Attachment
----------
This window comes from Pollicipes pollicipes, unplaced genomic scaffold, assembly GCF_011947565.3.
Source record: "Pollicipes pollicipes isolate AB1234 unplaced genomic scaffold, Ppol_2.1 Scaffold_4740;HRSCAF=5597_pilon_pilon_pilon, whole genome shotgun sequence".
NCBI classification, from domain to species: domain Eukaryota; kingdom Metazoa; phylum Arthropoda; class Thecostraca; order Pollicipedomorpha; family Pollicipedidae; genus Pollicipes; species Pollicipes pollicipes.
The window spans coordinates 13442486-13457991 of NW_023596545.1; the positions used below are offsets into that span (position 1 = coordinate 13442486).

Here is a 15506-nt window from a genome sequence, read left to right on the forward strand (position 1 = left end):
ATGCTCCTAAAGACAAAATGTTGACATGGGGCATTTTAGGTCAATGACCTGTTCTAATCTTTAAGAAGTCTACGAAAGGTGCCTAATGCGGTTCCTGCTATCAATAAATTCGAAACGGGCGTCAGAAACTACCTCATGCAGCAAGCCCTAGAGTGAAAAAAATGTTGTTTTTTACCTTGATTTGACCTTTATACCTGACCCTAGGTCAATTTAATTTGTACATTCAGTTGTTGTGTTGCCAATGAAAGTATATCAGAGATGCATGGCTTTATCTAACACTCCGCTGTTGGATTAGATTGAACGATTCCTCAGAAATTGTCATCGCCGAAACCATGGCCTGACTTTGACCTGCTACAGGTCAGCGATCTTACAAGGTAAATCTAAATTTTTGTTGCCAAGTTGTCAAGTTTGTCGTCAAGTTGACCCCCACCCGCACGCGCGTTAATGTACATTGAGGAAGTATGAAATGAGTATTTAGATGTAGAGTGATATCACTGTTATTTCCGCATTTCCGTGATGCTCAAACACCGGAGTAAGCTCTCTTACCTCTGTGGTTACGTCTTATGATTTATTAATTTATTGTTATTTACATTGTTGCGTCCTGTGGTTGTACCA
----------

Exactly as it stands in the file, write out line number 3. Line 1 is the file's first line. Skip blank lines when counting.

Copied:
NCBI classification, from domain to species: domain Eukaryota; kingdom Metazoa; phylum Arthropoda; class Thecostraca; order Pollicipedomorpha; family Pollicipedidae; genus Pollicipes; species Pollicipes pollicipes.